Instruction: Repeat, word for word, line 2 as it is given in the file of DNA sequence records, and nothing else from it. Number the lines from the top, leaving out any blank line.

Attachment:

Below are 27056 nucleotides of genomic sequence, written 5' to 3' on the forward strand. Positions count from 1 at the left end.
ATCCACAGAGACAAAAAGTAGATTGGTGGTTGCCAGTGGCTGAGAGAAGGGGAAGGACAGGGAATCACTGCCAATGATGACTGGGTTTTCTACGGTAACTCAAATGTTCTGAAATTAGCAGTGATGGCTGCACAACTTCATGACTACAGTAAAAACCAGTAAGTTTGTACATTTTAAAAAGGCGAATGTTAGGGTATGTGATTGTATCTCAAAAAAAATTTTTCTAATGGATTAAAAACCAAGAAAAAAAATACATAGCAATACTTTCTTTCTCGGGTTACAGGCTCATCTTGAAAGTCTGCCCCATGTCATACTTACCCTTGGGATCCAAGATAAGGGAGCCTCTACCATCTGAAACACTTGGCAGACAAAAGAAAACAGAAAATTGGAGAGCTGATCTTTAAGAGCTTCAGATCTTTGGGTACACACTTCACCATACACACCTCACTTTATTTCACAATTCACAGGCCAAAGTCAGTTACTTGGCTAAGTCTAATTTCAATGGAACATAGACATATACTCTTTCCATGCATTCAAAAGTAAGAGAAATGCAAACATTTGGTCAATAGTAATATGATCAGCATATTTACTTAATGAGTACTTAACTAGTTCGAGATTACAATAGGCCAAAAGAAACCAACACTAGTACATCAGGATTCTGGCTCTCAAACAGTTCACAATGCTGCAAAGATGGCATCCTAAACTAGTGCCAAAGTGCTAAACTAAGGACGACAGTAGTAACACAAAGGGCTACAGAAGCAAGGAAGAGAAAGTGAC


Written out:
ATCCACAGAGACAAAAAGTAGATTGGTGGTTGCCAGTGGCTGAGAGAAGGGGAAGGACAGGGAATCACTGCCAATGATGACTGGGTTTTCTACGGTAACTCAAATGTTCTGAAATTAGCAGTGATGGCTGCACAACTTCATGACTACAGTAAAAACCAGTAAGTTTGTACATTTTAAAAAGGCGAATGTTAGGGTATGTGATTGTATCTCAAAAAAAATTTTTCTAATGGATTAAAAACCAAGAAAAAAAATACATAGCAATACTTTCTTTCTCGGGTTACAGGCTCATCTTGAAAGTCTGCCCCATGTCATACTTACCCTTGGGATCCAAGATAAGGGAGCCTCTACCATCTGAAACACTTGGCAGACAAAAGAAAACAGAAAATTGGAGAGCTGATCTTTAAGAGCTTCAGATCTTTGGGTACACACTTCACCATACACACCTCACTTTATTTCACAATTCACAGGCCAAAGTCAGTTACTTGGCTAAGTCTAATTTCAATGGAACATAGACATATACTCTTTCCATGCATTCAAAAGTAAGAGAAATGCAAACATTTGGTCAATAGTAATATGATCAGCATATTTACTTAATGAGTACTTAACTAGTTCGAGATTACAATAGGCCAAAAGAAACCAACACTAGTACATCAGGATTCTGGCTCTCAAACAGTTCACAATGCTGCAAAGATGGCATCCTAAACTAGTGCCAAAGTGCTAAACTAAGGACGACAGTAGTAACACAAAGGGCTACAGAAGCAAGGAAGAGAAAGTGAC